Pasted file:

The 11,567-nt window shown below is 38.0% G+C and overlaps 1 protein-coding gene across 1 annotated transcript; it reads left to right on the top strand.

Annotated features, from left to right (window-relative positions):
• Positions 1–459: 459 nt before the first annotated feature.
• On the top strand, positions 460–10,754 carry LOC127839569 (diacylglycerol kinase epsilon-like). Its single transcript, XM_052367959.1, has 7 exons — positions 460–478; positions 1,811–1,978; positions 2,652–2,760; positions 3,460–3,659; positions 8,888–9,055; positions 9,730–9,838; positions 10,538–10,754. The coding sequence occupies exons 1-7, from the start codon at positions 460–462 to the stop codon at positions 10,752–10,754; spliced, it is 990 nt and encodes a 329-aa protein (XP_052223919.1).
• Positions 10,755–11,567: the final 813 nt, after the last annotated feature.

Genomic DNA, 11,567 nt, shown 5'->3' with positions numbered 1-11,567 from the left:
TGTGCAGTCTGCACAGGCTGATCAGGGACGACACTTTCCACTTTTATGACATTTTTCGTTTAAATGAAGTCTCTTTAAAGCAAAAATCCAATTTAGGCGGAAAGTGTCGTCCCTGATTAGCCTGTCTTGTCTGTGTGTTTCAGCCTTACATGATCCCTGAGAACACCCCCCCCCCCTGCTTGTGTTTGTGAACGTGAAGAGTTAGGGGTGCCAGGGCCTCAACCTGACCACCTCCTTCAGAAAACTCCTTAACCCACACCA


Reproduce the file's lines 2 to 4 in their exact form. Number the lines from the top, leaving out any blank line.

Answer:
Annotated features, from left to right (window-relative positions):
• Positions 1–459: 459 nt before the first annotated feature.
• On the top strand, positions 460–10,754 carry LOC127839569 (diacylglycerol kinase epsilon-like). Its single transcript, XM_052367959.1, has 7 exons — positions 460–478; positions 1,811–1,978; positions 2,652–2,760; positions 3,460–3,659; positions 8,888–9,055; positions 9,730–9,838; positions 10,538–10,754. The coding sequence occupies exons 1-7, from the start codon at positions 460–462 to the stop codon at positions 10,752–10,754; spliced, it is 990 nt and encodes a 329-aa protein (XP_052223919.1).